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I'm going to be managing projects for a very small (2-5) senior developer team. They develop a subscription based web application. It has been in use for many years so at this point the work involves:

  1. Developing new features and updates to existing features
  2. Developing in-house tools and reports
  3. Fixing bugs
  4. Investigating customer service issues

Production releases are sometimes determined by customer obligations, sometimes by competitive advantage, but for the most part are not time-critical. I'd like to have regular production releases to keep the product fresh -- once every 2 months or so.

Since the team is so small, the developers themselves will have to be involved in designing, testing, deployment, and maintenance.

Since we do not have a dedicated maintenance team I see the major challenge being development and planning disrupted by bug fixing and customer service issues. They can distract us during new feature development and disrupt the release schedule.

My initial thought is to do the following:

  1. Hire a junior programmer to buffer the senior developers from maintenance tasks. In between maintenance tasks this person can assist the senior devs.
  2. Adopt a scrum style approach where we have a series of sprints leading up to a production release. This will allow us to keep the stakeholders in the loop and allow us to reflect and improve our process with each sprint.
  3. Shortly following the release, which is when most bugs surface, the team can focus on design for the next release with the expectation that each one will likely get pulled into bug fixing.

I'd love to hear your thoughts and lessons learned.

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What is the current bug-fixing burden? –  user1249 Oct 23 '10 at 20:59
    
Not that high. Customer service issues are more of a problem because there aren't enough tools available to the customer service team, something we will have to address quickly. In the meantime it's a reality our team will have to deal with. –  Keith Oct 24 '10 at 0:16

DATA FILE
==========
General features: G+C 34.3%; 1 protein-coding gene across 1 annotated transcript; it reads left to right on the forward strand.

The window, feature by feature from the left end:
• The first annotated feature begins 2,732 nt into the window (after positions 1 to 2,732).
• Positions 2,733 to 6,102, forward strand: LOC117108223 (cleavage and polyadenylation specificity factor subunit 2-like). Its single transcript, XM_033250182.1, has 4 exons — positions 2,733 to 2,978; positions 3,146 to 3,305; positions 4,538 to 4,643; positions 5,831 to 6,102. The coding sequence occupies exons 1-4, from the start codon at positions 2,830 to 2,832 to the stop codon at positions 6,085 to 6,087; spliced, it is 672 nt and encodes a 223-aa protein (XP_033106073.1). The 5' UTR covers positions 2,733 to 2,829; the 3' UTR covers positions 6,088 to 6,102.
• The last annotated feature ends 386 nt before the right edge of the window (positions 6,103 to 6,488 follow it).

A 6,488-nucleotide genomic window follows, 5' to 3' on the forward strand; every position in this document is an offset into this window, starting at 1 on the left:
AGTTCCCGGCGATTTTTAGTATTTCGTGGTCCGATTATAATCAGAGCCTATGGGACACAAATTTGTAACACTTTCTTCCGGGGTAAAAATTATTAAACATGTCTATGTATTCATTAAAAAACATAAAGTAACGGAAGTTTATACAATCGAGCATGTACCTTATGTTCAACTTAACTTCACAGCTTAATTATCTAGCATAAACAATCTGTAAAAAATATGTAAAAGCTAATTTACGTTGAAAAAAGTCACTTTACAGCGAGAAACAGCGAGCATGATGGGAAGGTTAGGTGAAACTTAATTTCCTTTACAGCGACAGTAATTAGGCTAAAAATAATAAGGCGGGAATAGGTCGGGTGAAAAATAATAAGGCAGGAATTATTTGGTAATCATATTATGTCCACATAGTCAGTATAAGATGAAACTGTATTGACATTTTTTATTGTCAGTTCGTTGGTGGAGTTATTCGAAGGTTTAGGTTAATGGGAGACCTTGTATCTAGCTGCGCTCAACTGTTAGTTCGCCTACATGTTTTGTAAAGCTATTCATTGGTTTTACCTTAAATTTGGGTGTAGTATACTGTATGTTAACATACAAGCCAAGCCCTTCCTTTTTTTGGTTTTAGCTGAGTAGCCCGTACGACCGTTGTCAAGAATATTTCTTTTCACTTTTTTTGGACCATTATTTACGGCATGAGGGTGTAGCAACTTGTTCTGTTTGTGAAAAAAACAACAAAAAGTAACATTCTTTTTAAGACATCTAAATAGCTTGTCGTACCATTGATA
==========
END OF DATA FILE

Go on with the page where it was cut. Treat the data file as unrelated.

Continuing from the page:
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1 Answer

up vote 2 down vote accepted

Scrum is the perfect choice here

Forget the point 1. Let your cross functionnal team self manage itself.

Do point 2, but implement everything in Scrum, not just what you think is useful. Also don't try alone, hire a certified Scrum Practionner or a Certified Scrum Coach.

Forget the point 3. Hire a tester and put it in your Scrum team. Also using Scrum properly, that will help to reduce bugs in production.

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for #3, in addition to doing actual testing, the tester can teach the senior developers what tests can be verified by software, in addition to each developer's own unit testing. In other words, taking the (all-encompassing) role of quality assurance specialist. The tester can also help during design, because the tester knows how the users are going to use it. –  rwong Oct 23 '10 at 21:20
    
Rwong, that's the team responsability. Get it out the process. Let the team do its job –  user2567 Oct 23 '10 at 21:23
    
Thanks Pierre. You're right, if Scrum is implemented properly then there should be minimal-to-zero post-release bug fixing. –  Keith Oct 24 '10 at 0:27
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